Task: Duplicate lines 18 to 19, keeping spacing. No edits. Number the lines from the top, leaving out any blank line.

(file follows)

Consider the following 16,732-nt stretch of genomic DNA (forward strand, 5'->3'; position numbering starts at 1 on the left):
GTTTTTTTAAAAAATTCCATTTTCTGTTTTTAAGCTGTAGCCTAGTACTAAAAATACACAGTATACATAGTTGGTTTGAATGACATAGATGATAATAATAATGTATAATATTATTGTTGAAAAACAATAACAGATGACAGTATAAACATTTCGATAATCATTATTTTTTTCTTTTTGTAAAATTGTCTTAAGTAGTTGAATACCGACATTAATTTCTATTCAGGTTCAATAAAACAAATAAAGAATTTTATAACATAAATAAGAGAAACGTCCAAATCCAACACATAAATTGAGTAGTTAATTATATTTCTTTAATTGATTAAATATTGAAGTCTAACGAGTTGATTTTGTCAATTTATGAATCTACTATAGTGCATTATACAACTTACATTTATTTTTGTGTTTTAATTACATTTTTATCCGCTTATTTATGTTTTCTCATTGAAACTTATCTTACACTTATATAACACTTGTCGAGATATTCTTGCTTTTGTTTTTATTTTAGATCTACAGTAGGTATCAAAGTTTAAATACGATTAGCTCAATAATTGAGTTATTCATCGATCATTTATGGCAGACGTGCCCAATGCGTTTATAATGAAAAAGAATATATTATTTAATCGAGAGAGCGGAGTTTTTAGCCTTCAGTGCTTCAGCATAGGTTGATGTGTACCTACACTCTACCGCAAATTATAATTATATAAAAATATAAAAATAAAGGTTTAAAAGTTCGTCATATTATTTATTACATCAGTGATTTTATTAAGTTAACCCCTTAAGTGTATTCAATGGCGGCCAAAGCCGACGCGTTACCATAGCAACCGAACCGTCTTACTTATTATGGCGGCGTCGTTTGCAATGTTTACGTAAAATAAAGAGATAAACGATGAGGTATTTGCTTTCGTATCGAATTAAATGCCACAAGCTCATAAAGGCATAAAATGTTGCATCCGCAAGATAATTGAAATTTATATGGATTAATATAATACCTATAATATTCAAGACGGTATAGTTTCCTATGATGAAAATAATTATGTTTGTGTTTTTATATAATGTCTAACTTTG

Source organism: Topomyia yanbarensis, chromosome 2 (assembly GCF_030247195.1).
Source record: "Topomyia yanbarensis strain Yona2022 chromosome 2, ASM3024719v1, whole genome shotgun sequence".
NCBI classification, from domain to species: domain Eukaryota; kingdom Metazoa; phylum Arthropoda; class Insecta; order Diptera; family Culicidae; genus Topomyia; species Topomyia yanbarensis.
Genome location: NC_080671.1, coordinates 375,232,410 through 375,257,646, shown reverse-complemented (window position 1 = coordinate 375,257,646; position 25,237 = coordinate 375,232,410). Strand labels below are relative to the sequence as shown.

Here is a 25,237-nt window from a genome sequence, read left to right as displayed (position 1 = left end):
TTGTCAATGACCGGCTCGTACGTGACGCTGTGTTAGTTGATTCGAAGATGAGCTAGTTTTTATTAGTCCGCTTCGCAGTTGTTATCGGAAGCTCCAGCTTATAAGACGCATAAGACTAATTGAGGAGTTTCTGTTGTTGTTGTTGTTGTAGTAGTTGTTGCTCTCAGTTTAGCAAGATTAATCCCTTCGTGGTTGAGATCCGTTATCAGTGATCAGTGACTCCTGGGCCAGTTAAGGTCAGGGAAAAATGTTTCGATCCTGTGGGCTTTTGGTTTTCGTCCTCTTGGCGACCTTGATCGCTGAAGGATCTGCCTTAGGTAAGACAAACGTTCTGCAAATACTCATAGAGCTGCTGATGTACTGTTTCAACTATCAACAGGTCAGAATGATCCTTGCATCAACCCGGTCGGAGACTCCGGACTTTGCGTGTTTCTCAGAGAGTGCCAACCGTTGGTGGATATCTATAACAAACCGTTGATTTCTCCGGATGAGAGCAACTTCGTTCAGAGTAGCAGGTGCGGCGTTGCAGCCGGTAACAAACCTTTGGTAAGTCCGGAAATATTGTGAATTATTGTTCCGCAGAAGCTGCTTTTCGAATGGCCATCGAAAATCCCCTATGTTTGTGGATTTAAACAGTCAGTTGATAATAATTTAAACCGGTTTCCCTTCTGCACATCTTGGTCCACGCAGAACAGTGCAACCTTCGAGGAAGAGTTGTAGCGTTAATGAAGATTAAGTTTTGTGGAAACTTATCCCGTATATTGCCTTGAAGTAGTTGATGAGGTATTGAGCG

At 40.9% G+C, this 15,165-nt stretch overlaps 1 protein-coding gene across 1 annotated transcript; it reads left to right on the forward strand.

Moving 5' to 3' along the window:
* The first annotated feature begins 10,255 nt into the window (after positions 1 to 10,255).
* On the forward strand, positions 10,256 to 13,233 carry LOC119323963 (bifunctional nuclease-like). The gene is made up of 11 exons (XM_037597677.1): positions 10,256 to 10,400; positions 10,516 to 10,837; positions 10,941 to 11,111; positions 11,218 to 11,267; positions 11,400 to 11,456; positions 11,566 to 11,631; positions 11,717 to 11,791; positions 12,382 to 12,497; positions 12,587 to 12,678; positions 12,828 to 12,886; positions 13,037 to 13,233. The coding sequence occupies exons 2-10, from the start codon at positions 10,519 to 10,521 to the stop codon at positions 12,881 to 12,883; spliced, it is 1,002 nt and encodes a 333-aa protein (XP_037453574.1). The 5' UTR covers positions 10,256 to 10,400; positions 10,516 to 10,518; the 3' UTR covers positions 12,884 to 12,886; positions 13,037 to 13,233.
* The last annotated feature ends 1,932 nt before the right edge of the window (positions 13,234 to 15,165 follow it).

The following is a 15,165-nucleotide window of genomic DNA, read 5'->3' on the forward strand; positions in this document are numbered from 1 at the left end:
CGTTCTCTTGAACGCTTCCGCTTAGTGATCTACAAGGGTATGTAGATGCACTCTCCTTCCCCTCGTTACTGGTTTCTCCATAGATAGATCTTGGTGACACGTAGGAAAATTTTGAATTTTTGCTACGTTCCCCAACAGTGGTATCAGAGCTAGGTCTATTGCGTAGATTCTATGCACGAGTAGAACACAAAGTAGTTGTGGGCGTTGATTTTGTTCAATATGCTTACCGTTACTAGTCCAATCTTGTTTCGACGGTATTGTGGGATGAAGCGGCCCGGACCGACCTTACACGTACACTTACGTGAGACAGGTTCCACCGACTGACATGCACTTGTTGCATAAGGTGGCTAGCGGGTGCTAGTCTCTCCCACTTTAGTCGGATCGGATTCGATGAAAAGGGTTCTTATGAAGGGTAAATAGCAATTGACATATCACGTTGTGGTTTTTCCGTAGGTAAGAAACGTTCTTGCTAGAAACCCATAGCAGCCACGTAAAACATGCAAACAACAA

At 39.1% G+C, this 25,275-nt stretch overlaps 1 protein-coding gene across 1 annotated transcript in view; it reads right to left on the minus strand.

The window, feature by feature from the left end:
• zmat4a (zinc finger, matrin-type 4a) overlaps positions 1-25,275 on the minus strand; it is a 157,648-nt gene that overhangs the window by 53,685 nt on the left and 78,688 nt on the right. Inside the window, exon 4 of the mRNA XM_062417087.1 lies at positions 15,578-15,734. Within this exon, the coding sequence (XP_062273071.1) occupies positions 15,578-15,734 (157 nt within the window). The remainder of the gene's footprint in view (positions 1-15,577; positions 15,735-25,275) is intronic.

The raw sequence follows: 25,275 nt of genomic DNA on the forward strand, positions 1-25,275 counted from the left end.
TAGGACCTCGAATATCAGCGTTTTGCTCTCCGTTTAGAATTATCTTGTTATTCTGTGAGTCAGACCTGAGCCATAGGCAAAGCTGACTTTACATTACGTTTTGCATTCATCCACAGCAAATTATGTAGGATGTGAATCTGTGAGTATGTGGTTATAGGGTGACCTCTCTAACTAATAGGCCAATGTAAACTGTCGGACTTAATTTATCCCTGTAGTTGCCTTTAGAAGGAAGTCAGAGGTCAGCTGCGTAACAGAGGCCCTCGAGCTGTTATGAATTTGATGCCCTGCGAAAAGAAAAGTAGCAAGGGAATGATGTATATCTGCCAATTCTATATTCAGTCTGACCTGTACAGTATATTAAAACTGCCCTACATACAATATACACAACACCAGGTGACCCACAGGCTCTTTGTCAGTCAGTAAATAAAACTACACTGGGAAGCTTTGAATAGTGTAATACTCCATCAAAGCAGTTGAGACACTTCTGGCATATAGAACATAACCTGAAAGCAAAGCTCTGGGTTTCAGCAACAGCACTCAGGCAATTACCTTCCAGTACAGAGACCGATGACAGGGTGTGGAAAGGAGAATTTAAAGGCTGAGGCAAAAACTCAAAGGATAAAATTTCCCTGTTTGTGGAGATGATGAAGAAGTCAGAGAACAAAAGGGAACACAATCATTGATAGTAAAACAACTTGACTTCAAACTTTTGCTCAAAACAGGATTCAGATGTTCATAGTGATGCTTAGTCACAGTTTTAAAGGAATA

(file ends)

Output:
• zmat4a (zinc finger, matrin-type 4a) overlaps positions 1-25,275 on the minus strand; it is a 157,648-nt gene that overhangs the window by 53,685 nt on the left and 78,688 nt on the right. Inside the window, exon 4 of the mRNA XM_062417087.1 lies at positions 15,578-15,734. Within this exon, the coding sequence (XP_062273071.1) occupies positions 15,578-15,734 (157 nt within the window). The remainder of the gene's footprint in view (positions 1-15,577; positions 15,735-25,275) is intronic.

The raw sequence follows: 25,275 nt of genomic DNA on the forward strand, positions 1-25,275 counted from the left end.